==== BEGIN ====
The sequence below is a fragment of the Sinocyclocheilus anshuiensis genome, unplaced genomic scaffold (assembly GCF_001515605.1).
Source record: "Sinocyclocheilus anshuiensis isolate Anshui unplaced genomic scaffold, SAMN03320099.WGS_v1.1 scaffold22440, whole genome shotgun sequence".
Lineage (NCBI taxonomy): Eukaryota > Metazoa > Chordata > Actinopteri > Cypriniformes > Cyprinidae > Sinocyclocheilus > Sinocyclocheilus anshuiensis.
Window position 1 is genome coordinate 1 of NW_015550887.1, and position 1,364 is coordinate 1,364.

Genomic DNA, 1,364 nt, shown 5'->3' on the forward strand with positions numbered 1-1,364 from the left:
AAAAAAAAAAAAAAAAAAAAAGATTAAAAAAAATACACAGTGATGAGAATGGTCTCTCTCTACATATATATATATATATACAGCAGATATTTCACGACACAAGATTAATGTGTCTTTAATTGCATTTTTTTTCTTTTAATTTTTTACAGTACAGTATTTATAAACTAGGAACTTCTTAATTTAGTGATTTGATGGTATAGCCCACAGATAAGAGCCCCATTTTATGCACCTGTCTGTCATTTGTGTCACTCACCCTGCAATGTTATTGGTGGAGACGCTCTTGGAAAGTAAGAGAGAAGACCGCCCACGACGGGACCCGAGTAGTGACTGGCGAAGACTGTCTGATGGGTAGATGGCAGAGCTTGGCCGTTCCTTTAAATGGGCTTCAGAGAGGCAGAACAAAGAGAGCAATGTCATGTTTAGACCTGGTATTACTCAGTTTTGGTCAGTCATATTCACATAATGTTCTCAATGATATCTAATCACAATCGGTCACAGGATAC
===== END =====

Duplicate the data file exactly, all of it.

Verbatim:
The sequence below is a fragment of the Sinocyclocheilus anshuiensis genome, unplaced genomic scaffold (assembly GCF_001515605.1).
Source record: "Sinocyclocheilus anshuiensis isolate Anshui unplaced genomic scaffold, SAMN03320099.WGS_v1.1 scaffold22440, whole genome shotgun sequence".
Lineage (NCBI taxonomy): Eukaryota > Metazoa > Chordata > Actinopteri > Cypriniformes > Cyprinidae > Sinocyclocheilus > Sinocyclocheilus anshuiensis.
Window position 1 is genome coordinate 1 of NW_015550887.1, and position 1,364 is coordinate 1,364.

Genomic DNA, 1,364 nt, shown 5'->3' on the forward strand with positions numbered 1-1,364 from the left:
AAAAAAAAAAAAAAAAAAAAAGATTAAAAAAAATACACAGTGATGAGAATGGTCTCTCTCTACATATATATATATATATACAGCAGATATTTCACGACACAAGATTAATGTGTCTTTAATTGCATTTTTTTTCTTTTAATTTTTTACAGTACAGTATTTATAAACTAGGAACTTCTTAATTTAGTGATTTGATGGTATAGCCCACAGATAAGAGCCCCATTTTATGCACCTGTCTGTCATTTGTGTCACTCACCCTGCAATGTTATTGGTGGAGACGCTCTTGGAAAGTAAGAGAGAAGACCGCCCACGACGGGACCCGAGTAGTGACTGGCGAAGACTGTCTGATGGGTAGATGGCAGAGCTTGGCCGTTCCTTTAAATGGGCTTCAGAGAGGCAGAACAAAGAGAGCAATGTCATGTTTAGACCTGGTATTACTCAGTTTTGGTCAGTCATATTCACATAATGTTCTCAATGATATCTAATCACAATCGGTCACAGGATAC